To celebrate my new (to me) oven and the first snow of the year, I wanted to bake a kugel. I’ve never taken a bite of kugel, but I’ve known for a long time that I was destined to love kugel. And, I was right.
Somewhere in early life, I must have heard of kugels, but it didn’t register. Upon reading Miriam’s Kitchen (one of my favorite food memoirs), I started to dream about the possibilities of making a kugel, as Ehrlich notes, they “can be sweet or savory, crisp or creamy” (241). She explains, “A kugel is baked and substantial, mixed in advance, then left to the heat” and “my grandmother’s kugel had autumn in it: chopped apples and raisins, and sometimes walnuts and other times lemon zest or a dollop of orange marmalade melting into the beaten egg. It was like a toothsome crustless apple pie with silken noodles sauced in apple spice” (241). See what I mean?
I took the basics of my kugel recipe from Ehrlich’s and the one from Smitten Kitchen (I’ve plugged this blog often, and that’s because it is amazing). And, the glory of the kugel is the diversity of the dish. For example, this time I made more of a dessert-y kugel, but I’m already thinking of a savory kugel with butternut squash, walnuts, and hints of feta.
1 lb egg noodles (I used extra wide–made by the Ohio Amish)
8 large eggs (though you might try just six for less eggy-ness, especially if adding something like squash)
2/3 cup sugar (for a savory, I’d leave out sugar)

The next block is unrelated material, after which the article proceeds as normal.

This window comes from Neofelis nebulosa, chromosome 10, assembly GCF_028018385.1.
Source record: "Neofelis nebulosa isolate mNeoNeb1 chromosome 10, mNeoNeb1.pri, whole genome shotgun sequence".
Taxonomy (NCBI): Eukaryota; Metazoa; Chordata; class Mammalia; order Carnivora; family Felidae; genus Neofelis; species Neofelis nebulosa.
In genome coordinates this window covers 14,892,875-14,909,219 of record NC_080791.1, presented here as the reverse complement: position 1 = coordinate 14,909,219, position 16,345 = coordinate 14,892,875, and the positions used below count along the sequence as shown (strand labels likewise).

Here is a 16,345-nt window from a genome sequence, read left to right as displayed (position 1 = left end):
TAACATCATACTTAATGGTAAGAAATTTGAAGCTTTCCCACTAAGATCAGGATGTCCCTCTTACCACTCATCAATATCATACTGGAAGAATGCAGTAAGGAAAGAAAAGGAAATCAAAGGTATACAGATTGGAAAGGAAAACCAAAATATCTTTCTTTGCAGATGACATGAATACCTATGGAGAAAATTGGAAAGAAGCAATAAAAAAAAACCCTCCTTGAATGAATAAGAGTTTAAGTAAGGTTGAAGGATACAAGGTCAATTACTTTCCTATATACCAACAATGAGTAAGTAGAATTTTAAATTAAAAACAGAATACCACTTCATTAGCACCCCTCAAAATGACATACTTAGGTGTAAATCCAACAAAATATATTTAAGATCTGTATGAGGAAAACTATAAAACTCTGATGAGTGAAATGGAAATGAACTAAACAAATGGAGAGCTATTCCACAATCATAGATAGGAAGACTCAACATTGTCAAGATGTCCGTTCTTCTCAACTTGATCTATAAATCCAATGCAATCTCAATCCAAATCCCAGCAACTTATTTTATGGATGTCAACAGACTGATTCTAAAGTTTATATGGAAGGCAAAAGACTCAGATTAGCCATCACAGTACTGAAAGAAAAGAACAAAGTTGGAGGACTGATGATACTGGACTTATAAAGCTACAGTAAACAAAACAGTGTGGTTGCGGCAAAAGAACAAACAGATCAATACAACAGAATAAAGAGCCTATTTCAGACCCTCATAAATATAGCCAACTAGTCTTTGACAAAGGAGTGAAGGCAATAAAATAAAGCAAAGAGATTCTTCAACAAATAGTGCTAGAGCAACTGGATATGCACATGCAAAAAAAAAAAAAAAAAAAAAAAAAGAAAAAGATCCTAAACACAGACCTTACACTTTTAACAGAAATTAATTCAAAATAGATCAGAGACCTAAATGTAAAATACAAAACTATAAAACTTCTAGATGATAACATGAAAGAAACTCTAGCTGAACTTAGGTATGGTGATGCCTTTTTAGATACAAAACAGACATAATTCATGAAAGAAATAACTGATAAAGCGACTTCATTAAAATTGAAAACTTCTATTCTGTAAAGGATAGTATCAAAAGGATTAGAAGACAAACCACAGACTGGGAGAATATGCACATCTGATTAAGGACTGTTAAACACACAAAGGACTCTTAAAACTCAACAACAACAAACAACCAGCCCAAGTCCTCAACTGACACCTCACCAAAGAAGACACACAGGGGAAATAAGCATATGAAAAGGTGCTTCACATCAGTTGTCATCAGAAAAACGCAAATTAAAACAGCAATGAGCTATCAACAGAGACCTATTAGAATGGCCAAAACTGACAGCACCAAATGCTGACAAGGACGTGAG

20 oz cottage cheese (I used lowfat because that’s what was in the fridge)
12 oz ricotta cheese (again, lowfat)
1 1/2 sticks of butter, melted
seeds scraped from 1/2 vanilla pod
1/4 tsp nutmeg
1/2 tsp cinnamon
1/2 cup dried currants
1 cup dried apricots, halved
Preheat oven to 350. Be sure your pan is deep enough so that when the butter bubbles, it doesn’t spill over and burn like mine did (thankfully, the kugel was okay).
Cook the noodles until just soft. Don’t let them get mushy. Rinse and drain.
In a big mixing bowl, beat the eggs. While beating the eggs, add sugar, both kinds of cheese, butter, and spices. As you can imagine, having them already measured and ready to dump in is more than helpful. Stir in the dried fruit. You might also add nuts, if you like.
Pour into a large cake pan (no need to grease). Is is good if there are some noodles floating on the top, as they will crisp and become as irresistible as the peaks on a meringue.
Bake for at least an hour (the eggs have to set). You may need more time, and you do want the top to be nice and crisp but not burned. Serve warm or room temperature. Enjoy!